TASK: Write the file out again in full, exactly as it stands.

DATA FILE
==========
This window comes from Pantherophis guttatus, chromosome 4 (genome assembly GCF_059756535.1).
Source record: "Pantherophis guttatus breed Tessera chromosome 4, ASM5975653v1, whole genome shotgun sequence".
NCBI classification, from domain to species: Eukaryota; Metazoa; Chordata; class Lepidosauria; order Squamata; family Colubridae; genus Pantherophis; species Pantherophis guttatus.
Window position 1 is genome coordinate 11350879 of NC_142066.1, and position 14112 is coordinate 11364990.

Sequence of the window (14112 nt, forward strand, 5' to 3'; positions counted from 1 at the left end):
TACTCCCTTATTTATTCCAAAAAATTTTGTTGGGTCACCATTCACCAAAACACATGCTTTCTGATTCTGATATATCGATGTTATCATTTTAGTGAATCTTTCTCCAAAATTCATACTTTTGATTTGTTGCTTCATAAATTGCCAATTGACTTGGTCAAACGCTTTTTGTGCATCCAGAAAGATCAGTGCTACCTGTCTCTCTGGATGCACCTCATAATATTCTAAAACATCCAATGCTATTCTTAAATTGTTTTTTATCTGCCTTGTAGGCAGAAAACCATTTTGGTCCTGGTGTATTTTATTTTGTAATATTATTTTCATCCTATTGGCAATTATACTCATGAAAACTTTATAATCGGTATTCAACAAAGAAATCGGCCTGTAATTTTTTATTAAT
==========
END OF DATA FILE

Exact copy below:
This window comes from Pantherophis guttatus, chromosome 4 (genome assembly GCF_059756535.1).
Source record: "Pantherophis guttatus breed Tessera chromosome 4, ASM5975653v1, whole genome shotgun sequence".
NCBI classification, from domain to species: Eukaryota; Metazoa; Chordata; class Lepidosauria; order Squamata; family Colubridae; genus Pantherophis; species Pantherophis guttatus.
Window position 1 is genome coordinate 11350879 of NC_142066.1, and position 14112 is coordinate 11364990.

Sequence of the window (14112 nt, forward strand, 5' to 3'; positions counted from 1 at the left end):
TACTCCCTTATTTATTCCAAAAAATTTTGTTGGGTCACCATTCACCAAAACACATGCTTTCTGATTCTGATATATCGATGTTATCATTTTAGTGAATCTTTCTCCAAAATTCATACTTTTGATTTGTTGCTTCATAAATTGCCAATTGACTTGGTCAAACGCTTTTTGTGCATCCAGAAAGATCAGTGCTACCTGTCTCTCTGGATGCACCTCATAATATTCTAAAACATCCAATGCTATTCTTAAATTGTTTTTTATCTGCCTTGTAGGCAGAAAACCATTTTGGTCCTGGTGTATTTTATTTTGTAATATTATTTTCATCCTATTGGCAATTATACTCATGAAAACTTTATAATCGGTATTCAACAAAGAAATCGGCCTGTAATTTTTTATTAAT